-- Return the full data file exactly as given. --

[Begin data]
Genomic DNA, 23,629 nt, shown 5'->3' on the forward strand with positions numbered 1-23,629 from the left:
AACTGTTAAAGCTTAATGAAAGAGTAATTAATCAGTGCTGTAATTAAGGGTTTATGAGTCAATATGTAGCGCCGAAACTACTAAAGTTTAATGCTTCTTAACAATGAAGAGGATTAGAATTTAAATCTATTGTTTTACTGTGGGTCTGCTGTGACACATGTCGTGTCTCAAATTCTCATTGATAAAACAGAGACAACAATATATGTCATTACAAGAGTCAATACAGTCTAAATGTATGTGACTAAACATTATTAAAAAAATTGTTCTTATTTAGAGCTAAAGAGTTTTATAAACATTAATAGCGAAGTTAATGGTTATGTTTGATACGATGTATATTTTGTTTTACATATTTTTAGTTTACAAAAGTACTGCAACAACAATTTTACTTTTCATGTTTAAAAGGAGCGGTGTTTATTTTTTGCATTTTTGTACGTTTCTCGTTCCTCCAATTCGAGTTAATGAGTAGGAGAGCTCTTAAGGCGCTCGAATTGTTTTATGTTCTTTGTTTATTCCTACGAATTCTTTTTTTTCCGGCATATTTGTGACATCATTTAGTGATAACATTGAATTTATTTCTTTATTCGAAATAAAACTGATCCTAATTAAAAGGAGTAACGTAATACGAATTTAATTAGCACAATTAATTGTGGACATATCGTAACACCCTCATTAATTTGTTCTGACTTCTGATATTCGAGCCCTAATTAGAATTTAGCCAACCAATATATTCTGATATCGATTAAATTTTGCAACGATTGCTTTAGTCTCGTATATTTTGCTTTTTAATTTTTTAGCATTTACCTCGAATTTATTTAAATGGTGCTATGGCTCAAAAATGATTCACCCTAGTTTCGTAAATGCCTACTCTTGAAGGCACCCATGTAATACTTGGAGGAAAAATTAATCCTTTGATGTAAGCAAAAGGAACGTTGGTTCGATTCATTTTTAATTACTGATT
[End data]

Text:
Genomic DNA, 23,629 nt, shown 5'->3' on the forward strand with positions numbered 1-23,629 from the left:
AACTGTTAAAGCTTAATGAAAGAGTAATTAATCAGTGCTGTAATTAAGGGTTTATGAGTCAATATGTAGCGCCGAAACTACTAAAGTTTAATGCTTCTTAACAATGAAGAGGATTAGAATTTAAATCTATTGTTTTACTGTGGGTCTGCTGTGACACATGTCGTGTCTCAAATTCTCATTGATAAAACAGAGACAACAATATATGTCATTACAAGAGTCAATACAGTCTAAATGTATGTGACTAAACATTATTAAAAAAATTGTTCTTATTTAGAGCTAAAGAGTTTTATAAACATTAATAGCGAAGTTAATGGTTATGTTTGATACGATGTATATTTTGTTTTACATATTTTTAGTTTACAAAAGTACTGCAACAACAATTTTACTTTTCATGTTTAAAAGGAGCGGTGTTTATTTTTTGCATTTTTGTACGTTTCTCGTTCCTCCAATTCGAGTTAATGAGTAGGAGAGCTCTTAAGGCGCTCGAATTGTTTTATGTTCTTTGTTTATTCCTACGAATTCTTTTTTTTCCGGCATATTTGTGACATCATTTAGTGATAACATTGAATTTATTTCTTTATTCGAAATAAAACTGATCCTAATTAAAAGGAGTAACGTAATACGAATTTAATTAGCACAATTAATTGTGGACATATCGTAACACCCTCATTAATTTGTTCTGACTTCTGATATTCGAGCCCTAATTAGAATTTAGCCAACCAATATATTCTGATATCGATTAAATTTTGCAACGATTGCTTTAGTCTCGTATATTTTGCTTTTTAATTTTTTAGCATTTACCTCGAATTTATTTAAATGGTGCTATGGCTCAAAAATGATTCACCCTAGTTTCGTAAATGCCTACTCTTGAAGGCACCCATGTAATACTTGGAGGAAAAATTAATCCTTTGATGTAAGCAAAAGGAACGTTGGTTCGATTCATTTTTAATTACTGATT